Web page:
10 Artists Who Changed Their Problematic Song Lyrics

“Let me get one thing straight: I never want to promote derogatory language.”

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What she said about it afterwards: “Let me get one thing straight: I never want to promote derogatory language. As a fat black woman in the United States, I have had a lot of offensive words used against me, so I understand the power words can have (either intentionally or in my case, unintentionally),” Lizzo said in a statement. declaration. “I am proud to say that there is a new version of ‘GRRRLS’ with a change in the lyrics. This is a result of me listening and acting. As an influential artist, I am dedicated to being a part of the change I hope to see in the world.”

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What she said about it afterwards: “Now the way I would say that and the way I would feel that kind of pain is very different,” she told MTV in 2011.

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What they said about it afterwards: “I’m a 26-year-old. And yes, a proud feminist. Maybe I’m not perfect,” frontwoman Hayley Williams told track 7. of anyone else deciding there was a problem… I was a 17 year old boy when I wrote the lyrics in question, and if I can somehow exemplify what it means to grow up, get information and become any shade of ‘awake’ , so that’s fine with me.”

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What they said about it afterwards: Although the band never apologized for the song, they re-released it a year later with the new name and lyrics.

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What she said about it afterwards: “I don’t like it. I don’t. I don’t sing. I sing ‘Ultraviolence’, but I don’t sing that line anymore. Having someone being aggressive in a relationship was the only relationship I knew of,” she told Pitchfork in 2017. .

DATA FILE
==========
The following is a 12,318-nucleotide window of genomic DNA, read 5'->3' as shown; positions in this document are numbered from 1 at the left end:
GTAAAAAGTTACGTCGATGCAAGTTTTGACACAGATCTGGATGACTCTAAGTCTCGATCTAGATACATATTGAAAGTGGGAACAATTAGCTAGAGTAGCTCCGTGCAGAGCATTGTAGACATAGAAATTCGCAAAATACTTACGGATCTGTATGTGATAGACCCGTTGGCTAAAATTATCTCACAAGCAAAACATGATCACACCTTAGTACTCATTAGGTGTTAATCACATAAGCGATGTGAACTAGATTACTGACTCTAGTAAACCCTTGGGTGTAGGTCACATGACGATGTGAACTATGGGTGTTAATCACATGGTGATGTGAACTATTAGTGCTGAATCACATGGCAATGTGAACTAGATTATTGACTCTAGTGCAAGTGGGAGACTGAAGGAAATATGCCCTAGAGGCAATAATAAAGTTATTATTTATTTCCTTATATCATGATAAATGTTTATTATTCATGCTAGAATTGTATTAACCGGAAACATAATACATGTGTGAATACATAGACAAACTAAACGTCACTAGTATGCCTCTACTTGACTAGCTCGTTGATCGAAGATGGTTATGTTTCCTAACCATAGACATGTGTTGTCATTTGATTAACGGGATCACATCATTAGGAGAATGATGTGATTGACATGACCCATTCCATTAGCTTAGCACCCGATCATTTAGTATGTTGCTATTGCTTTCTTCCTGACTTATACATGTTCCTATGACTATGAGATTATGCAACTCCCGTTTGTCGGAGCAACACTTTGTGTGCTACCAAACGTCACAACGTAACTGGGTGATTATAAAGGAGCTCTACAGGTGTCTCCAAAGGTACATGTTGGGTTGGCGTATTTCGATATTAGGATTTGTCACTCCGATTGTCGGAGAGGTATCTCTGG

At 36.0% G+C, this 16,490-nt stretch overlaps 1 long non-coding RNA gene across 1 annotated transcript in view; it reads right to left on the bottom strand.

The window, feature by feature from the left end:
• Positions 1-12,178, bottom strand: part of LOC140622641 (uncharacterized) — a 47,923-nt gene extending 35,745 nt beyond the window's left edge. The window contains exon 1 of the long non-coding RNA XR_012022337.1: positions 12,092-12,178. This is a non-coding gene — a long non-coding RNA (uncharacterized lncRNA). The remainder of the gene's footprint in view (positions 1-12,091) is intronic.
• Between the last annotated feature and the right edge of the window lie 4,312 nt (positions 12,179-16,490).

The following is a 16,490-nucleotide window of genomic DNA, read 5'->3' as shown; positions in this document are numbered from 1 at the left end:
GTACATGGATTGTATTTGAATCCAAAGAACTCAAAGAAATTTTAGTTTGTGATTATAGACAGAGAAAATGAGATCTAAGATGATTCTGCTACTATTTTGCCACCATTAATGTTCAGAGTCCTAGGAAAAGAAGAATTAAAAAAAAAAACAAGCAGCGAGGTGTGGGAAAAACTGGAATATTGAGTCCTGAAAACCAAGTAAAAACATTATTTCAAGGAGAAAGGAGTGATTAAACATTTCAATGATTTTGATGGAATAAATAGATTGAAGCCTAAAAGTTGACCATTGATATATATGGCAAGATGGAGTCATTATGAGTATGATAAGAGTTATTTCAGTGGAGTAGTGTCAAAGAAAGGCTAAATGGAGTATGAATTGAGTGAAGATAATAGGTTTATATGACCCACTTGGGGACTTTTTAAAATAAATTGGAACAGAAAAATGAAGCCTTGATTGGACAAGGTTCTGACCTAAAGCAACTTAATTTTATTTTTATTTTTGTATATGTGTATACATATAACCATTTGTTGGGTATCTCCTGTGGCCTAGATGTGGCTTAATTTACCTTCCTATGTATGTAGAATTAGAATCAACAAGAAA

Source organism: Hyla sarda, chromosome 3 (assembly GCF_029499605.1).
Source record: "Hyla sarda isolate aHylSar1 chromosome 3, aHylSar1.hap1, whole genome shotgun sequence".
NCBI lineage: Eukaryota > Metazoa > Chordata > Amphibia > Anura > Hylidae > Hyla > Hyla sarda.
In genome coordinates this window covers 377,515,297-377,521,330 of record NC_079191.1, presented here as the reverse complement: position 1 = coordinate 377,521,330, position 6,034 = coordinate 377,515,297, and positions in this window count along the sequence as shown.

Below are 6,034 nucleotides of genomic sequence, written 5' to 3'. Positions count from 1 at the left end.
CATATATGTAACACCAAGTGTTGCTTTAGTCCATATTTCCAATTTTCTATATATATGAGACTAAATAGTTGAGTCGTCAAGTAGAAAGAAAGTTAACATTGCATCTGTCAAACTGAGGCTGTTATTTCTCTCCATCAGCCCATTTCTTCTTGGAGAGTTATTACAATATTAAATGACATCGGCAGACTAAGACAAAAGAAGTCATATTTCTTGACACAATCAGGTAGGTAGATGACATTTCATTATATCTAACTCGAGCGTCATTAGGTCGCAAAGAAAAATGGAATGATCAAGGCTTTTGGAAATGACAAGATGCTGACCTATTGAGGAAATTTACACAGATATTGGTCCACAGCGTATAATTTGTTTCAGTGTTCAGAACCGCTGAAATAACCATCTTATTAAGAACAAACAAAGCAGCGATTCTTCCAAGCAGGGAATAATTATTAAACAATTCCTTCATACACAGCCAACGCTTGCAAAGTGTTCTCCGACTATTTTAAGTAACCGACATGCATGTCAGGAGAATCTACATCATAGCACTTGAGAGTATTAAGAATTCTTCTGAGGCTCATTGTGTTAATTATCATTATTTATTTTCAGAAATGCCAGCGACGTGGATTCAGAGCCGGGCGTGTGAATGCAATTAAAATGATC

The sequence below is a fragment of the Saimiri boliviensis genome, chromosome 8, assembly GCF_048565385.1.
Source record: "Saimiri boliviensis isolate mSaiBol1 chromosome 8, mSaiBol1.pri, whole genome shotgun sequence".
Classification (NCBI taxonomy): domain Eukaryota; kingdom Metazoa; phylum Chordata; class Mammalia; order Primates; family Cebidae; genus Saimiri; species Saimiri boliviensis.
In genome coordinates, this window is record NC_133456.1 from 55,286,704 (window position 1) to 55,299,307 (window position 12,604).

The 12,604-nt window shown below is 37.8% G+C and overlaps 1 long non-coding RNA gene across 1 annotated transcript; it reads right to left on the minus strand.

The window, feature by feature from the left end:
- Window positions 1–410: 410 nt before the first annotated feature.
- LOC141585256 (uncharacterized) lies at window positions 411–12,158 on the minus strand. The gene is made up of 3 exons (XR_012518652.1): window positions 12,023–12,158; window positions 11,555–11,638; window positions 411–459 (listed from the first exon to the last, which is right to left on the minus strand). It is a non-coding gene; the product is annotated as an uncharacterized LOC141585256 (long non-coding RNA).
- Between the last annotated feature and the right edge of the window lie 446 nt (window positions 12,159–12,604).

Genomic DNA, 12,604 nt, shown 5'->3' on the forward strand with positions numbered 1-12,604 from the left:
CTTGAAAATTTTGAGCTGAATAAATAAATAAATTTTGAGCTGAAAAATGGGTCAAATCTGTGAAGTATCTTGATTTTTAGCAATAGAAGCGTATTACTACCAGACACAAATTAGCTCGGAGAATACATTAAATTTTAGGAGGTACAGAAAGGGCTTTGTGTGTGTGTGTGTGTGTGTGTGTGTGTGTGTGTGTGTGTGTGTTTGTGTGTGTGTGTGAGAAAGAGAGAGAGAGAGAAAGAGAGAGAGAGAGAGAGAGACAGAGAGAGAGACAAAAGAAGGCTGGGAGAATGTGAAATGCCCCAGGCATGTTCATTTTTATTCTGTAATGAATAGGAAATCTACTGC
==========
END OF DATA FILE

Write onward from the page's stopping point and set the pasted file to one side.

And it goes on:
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What they said about it afterwards: “I share the responsibility and offer my sincerest apologies for the pain this has caused. Individuals with autism have brilliant and creative minds, and their gifts should not be overlooked or belittled,” Drake wrote in a statement. “This was a lesson in learning for both of us, and I’m grateful for the opportunity to try and right this wrong. J. Cole and I believe it’s the right, responsible and respectful decision to remove the lyrics from the song.”

J. Cole also issued an apology.

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What he said about it afterwards: “It has come to my attention that the lyrics of my contribution to a colleague’s music deeply offended his family,” wrote Lil Wayne in an open letter to the Tills. “As a father, I cannot imagine the pain his family had to endure. […] I will not play the lyrics that contain this reference live and have removed them from my catalog.”

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What he said about it afterwards: For the 10th anniversary of the Born this way album, Lady Gaga handpicked several LGBTQ artists to record their own versions of some of the songs. In his re-recording, Orville Peck took it upon himself to update some of the track’s poorly aged lyrics. He never publicly addressed the lyrical shift.

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What they said about it afterwards: Because of its homophobic language, the 1985 song with Sting was banned from Canadian radio. The decision, however, was reversed in 2011. Former Dire Straits vocalist and guitarist Mark Knopfler changed it when he performed it live. Dire Straits never publicly addressed the change in lyrics.

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What he said about it afterwards: Not knowing how anti-Semitic his lyrics were, the King of Pop told Diane Sawyer in an interview that “it’s not anti-Semitic because I’m not a racist person.” Fortunately, Jackson later came to his senses and re-recorded the insensitive lyrics. Even so, the original lyrics still appeared in the song’s two music videos – the Brazil version and the prison version – but have loud sound effects layered over the insults.

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